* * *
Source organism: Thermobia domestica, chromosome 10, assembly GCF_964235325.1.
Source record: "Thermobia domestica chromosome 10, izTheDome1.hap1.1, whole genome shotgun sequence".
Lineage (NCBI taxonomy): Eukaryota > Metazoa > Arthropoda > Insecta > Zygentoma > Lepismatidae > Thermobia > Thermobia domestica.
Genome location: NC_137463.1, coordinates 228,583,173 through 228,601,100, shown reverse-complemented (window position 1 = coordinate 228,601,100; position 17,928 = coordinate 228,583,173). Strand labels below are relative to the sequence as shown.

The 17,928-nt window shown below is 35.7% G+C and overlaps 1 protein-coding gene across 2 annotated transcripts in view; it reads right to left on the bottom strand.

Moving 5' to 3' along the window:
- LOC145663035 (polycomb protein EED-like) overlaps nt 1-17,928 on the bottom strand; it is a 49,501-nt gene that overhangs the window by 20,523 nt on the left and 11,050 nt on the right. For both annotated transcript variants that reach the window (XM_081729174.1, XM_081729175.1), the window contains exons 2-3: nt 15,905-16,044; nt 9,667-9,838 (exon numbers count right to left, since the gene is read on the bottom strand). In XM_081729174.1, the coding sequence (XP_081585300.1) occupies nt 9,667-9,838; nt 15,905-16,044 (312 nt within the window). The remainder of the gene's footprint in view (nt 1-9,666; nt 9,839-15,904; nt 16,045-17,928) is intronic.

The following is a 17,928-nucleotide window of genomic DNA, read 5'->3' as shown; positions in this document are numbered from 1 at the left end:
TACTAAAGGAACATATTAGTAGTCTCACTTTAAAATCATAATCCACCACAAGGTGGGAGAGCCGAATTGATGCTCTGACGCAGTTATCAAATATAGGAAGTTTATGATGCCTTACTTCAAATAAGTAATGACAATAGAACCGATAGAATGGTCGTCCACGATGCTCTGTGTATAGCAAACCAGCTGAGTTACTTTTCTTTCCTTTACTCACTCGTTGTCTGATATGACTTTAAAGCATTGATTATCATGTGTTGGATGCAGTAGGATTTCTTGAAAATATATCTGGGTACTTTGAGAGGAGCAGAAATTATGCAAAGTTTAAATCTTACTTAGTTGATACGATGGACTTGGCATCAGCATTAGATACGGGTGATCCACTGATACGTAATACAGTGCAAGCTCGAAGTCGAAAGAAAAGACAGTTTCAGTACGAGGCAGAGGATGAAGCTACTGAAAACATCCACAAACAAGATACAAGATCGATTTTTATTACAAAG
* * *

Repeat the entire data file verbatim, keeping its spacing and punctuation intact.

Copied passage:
Source organism: Thermobia domestica, chromosome 10, assembly GCF_964235325.1.
Source record: "Thermobia domestica chromosome 10, izTheDome1.hap1.1, whole genome shotgun sequence".
Lineage (NCBI taxonomy): Eukaryota > Metazoa > Arthropoda > Insecta > Zygentoma > Lepismatidae > Thermobia > Thermobia domestica.
Genome location: NC_137463.1, coordinates 228,583,173 through 228,601,100, shown reverse-complemented (window position 1 = coordinate 228,601,100; position 17,928 = coordinate 228,583,173). Strand labels below are relative to the sequence as shown.

The 17,928-nt window shown below is 35.7% G+C and overlaps 1 protein-coding gene across 2 annotated transcripts in view; it reads right to left on the bottom strand.

Moving 5' to 3' along the window:
- LOC145663035 (polycomb protein EED-like) overlaps nt 1-17,928 on the bottom strand; it is a 49,501-nt gene that overhangs the window by 20,523 nt on the left and 11,050 nt on the right. For both annotated transcript variants that reach the window (XM_081729174.1, XM_081729175.1), the window contains exons 2-3: nt 15,905-16,044; nt 9,667-9,838 (exon numbers count right to left, since the gene is read on the bottom strand). In XM_081729174.1, the coding sequence (XP_081585300.1) occupies nt 9,667-9,838; nt 15,905-16,044 (312 nt within the window). The remainder of the gene's footprint in view (nt 1-9,666; nt 9,839-15,904; nt 16,045-17,928) is intronic.

The following is a 17,928-nucleotide window of genomic DNA, read 5'->3' as shown; positions in this document are numbered from 1 at the left end:
TACTAAAGGAACATATTAGTAGTCTCACTTTAAAATCATAATCCACCACAAGGTGGGAGAGCCGAATTGATGCTCTGACGCAGTTATCAAATATAGGAAGTTTATGATGCCTTACTTCAAATAAGTAATGACAATAGAACCGATAGAATGGTCGTCCACGATGCTCTGTGTATAGCAAACCAGCTGAGTTACTTTTCTTTCCTTTACTCACTCGTTGTCTGATATGACTTTAAAGCATTGATTATCATGTGTTGGATGCAGTAGGATTTCTTGAAAATATATCTGGGTACTTTGAGAGGAGCAGAAATTATGCAAAGTTTAAATCTTACTTAGTTGATACGATGGACTTGGCATCAGCATTAGATACGGGTGATCCACTGATACGTAATACAGTGCAAGCTCGAAGTCGAAAGAAAAGACAGTTTCAGTACGAGGCAGAGGATGAAGCTACTGAAAACATCCACAAACAAGATACAAGATCGATTTTTATTACAAAG